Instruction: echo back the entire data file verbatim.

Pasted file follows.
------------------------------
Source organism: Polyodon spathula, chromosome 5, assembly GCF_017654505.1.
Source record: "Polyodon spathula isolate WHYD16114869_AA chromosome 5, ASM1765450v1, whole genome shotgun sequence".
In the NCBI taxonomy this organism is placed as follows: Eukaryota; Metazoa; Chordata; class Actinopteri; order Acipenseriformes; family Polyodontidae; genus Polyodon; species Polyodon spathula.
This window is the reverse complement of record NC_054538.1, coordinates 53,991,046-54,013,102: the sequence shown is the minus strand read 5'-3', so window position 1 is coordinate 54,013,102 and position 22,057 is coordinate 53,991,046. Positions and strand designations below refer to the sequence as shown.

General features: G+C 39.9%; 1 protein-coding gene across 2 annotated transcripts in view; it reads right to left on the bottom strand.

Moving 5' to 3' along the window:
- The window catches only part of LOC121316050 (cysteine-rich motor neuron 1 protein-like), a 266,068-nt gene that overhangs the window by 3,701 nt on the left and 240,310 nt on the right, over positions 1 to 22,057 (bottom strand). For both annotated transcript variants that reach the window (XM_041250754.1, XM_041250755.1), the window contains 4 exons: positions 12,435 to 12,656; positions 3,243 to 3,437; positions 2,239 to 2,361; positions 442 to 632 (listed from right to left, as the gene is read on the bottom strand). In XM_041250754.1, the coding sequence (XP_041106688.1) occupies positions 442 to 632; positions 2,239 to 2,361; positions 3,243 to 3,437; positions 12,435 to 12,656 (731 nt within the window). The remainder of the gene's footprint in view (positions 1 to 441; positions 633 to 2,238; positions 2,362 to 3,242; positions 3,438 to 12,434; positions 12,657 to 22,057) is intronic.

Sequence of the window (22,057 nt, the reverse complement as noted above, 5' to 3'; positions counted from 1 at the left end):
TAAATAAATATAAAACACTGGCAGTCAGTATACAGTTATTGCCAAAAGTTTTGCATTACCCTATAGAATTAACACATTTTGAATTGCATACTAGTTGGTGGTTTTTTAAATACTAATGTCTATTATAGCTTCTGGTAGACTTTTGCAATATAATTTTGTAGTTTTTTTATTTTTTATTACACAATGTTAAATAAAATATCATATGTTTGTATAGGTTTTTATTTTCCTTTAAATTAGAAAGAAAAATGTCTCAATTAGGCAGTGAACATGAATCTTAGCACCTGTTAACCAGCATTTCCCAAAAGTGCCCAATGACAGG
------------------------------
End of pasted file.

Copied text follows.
Source organism: Polyodon spathula, chromosome 5, assembly GCF_017654505.1.
Source record: "Polyodon spathula isolate WHYD16114869_AA chromosome 5, ASM1765450v1, whole genome shotgun sequence".
In the NCBI taxonomy this organism is placed as follows: Eukaryota; Metazoa; Chordata; class Actinopteri; order Acipenseriformes; family Polyodontidae; genus Polyodon; species Polyodon spathula.
This window is the reverse complement of record NC_054538.1, coordinates 53,991,046-54,013,102: the sequence shown is the minus strand read 5'-3', so window position 1 is coordinate 54,013,102 and position 22,057 is coordinate 53,991,046. Positions and strand designations below refer to the sequence as shown.

General features: G+C 39.9%; 1 protein-coding gene across 2 annotated transcripts in view; it reads right to left on the bottom strand.

Moving 5' to 3' along the window:
- The window catches only part of LOC121316050 (cysteine-rich motor neuron 1 protein-like), a 266,068-nt gene that overhangs the window by 3,701 nt on the left and 240,310 nt on the right, over positions 1 to 22,057 (bottom strand). For both annotated transcript variants that reach the window (XM_041250754.1, XM_041250755.1), the window contains 4 exons: positions 12,435 to 12,656; positions 3,243 to 3,437; positions 2,239 to 2,361; positions 442 to 632 (listed from right to left, as the gene is read on the bottom strand). In XM_041250754.1, the coding sequence (XP_041106688.1) occupies positions 442 to 632; positions 2,239 to 2,361; positions 3,243 to 3,437; positions 12,435 to 12,656 (731 nt within the window). The remainder of the gene's footprint in view (positions 1 to 441; positions 633 to 2,238; positions 2,362 to 3,242; positions 3,438 to 12,434; positions 12,657 to 22,057) is intronic.

Sequence of the window (22,057 nt, the reverse complement as noted above, 5' to 3'; positions counted from 1 at the left end):
TAAATAAATATAAAACACTGGCAGTCAGTATACAGTTATTGCCAAAAGTTTTGCATTACCCTATAGAATTAACACATTTTGAATTGCATACTAGTTGGTGGTTTTTTAAATACTAATGTCTATTATAGCTTCTGGTAGACTTTTGCAATATAATTTTGTAGTTTTTTTATTTTTTATTACACAATGTTAAATAAAATATCATATGTTTGTATAGGTTTTTATTTTCCTTTAAATTAGAAAGAAAAATGTCTCAATTAGGCAGTGAACATGAATCTTAGCACCTGTTAACCAGCATTTCCCAAAAGTGCCCAATGACAGG